Voting on the tax rate when attitude to risk depends on skill heterogeneity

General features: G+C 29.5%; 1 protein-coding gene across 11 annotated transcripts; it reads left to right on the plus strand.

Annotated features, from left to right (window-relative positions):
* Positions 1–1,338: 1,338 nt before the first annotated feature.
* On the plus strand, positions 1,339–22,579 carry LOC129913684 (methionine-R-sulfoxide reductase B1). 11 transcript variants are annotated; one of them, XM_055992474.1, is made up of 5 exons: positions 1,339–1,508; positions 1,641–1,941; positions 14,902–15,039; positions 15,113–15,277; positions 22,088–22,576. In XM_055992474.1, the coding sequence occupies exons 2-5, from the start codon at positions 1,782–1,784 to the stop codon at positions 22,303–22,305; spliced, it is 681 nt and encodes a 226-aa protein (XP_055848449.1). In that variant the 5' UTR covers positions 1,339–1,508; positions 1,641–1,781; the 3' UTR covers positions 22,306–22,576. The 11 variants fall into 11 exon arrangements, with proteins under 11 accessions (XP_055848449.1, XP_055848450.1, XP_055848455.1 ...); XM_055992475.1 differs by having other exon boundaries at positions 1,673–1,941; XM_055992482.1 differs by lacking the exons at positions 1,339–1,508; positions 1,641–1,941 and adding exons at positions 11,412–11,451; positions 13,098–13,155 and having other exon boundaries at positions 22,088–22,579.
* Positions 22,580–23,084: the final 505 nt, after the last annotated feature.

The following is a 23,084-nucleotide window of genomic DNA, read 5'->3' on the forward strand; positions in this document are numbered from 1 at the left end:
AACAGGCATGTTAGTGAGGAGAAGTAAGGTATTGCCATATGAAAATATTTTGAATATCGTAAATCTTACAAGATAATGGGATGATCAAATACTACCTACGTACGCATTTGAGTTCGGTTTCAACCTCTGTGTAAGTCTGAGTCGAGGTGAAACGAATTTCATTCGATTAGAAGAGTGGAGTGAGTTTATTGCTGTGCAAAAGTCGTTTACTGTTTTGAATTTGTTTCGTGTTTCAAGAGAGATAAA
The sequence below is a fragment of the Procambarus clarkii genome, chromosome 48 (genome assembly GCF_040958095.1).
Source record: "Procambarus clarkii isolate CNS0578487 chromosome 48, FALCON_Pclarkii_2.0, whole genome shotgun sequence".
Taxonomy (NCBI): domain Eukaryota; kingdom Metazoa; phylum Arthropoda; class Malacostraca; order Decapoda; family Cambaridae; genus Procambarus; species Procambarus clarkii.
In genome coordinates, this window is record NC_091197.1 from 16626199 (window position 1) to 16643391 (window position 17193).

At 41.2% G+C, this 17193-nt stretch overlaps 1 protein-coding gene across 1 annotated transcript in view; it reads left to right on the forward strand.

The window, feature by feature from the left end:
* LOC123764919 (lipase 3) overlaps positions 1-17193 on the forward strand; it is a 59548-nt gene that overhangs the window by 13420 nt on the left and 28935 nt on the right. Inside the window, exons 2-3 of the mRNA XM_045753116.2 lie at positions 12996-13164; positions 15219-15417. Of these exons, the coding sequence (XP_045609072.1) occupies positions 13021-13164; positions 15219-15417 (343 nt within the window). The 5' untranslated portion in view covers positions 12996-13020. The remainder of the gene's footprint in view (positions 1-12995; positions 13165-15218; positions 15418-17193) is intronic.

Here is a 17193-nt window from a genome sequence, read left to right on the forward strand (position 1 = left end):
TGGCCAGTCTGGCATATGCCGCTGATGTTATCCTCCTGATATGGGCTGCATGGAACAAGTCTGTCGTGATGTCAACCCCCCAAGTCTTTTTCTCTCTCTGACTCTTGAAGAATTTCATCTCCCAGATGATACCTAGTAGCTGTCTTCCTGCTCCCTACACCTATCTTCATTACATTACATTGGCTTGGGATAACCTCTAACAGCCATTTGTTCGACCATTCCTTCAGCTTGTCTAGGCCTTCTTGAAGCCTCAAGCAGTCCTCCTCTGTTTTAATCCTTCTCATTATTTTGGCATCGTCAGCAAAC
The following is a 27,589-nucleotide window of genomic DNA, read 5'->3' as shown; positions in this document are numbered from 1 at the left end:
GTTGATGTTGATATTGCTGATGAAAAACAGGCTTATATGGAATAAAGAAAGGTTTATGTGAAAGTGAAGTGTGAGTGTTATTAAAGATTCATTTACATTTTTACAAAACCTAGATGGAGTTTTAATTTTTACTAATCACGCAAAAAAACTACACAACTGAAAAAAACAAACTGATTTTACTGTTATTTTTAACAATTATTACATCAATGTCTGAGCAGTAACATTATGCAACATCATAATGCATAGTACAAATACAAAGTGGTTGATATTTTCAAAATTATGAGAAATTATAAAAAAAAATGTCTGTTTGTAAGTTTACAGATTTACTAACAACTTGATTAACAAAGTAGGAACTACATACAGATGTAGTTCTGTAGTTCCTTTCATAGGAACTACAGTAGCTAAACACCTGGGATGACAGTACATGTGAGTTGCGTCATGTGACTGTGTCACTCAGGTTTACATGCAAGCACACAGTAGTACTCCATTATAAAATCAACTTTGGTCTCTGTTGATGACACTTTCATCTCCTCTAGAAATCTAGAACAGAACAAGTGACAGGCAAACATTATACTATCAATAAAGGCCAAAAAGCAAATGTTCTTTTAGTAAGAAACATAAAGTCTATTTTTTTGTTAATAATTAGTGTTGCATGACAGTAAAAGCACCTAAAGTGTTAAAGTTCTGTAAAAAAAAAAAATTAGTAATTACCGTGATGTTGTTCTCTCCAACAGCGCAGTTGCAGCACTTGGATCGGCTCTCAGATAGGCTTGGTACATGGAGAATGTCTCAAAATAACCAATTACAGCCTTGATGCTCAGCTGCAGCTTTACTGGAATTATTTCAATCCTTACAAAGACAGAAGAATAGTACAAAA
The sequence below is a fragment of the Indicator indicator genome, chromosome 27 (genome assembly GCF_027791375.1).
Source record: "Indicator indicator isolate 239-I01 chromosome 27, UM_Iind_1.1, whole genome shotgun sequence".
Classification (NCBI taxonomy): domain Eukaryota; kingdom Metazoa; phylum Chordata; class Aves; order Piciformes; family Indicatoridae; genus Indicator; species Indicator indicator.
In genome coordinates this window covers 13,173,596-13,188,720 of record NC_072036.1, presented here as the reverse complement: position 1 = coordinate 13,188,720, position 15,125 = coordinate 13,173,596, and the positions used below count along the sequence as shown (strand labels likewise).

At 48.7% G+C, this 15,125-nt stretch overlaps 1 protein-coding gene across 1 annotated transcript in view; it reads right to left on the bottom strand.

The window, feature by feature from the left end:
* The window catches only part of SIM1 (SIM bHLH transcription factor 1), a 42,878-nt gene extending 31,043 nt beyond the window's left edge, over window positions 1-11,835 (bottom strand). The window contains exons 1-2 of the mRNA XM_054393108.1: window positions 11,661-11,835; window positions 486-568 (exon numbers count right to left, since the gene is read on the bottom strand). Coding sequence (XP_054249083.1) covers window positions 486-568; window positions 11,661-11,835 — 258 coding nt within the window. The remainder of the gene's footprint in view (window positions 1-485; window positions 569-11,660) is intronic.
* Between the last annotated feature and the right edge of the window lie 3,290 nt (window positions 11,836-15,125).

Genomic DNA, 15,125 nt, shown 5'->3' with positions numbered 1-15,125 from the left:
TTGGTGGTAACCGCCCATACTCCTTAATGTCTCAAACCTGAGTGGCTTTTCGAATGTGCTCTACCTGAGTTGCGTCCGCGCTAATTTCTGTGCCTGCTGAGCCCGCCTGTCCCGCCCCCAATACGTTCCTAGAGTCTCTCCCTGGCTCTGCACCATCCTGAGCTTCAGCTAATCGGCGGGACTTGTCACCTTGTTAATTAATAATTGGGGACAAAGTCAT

We set a model in which a population of individuals is segmented in the labour market into two groups: high-skill workers and low-skill ones. Risk exposure consists of a macroeconomic employment risk for which the two groups have diverging probabilities. We investigate how risk affects preferences on the optimal level of the tax rate and show that a crucial role is played by workers’ risk-attitude in advanced and backward economies. In the former, overall production increases as low-skills’ working perspectives worsen, while the opposite is true for the latter. In the first case, a crucial role is played by low-skill workers, whose behaviour depends on their degree of risk aversion: low-skill high-risk averse individuals will chose a lower tax rate as their risk rises, while the opposite is true for both the low-skill low-risk-averse workers and the high-skill ones. In the case of backward economies, both the high-skills high-risk-averse and the low-skill individuals choose a lower tax rate as their risk increases, while the opposite is true for high-skills low risk-averse workers.
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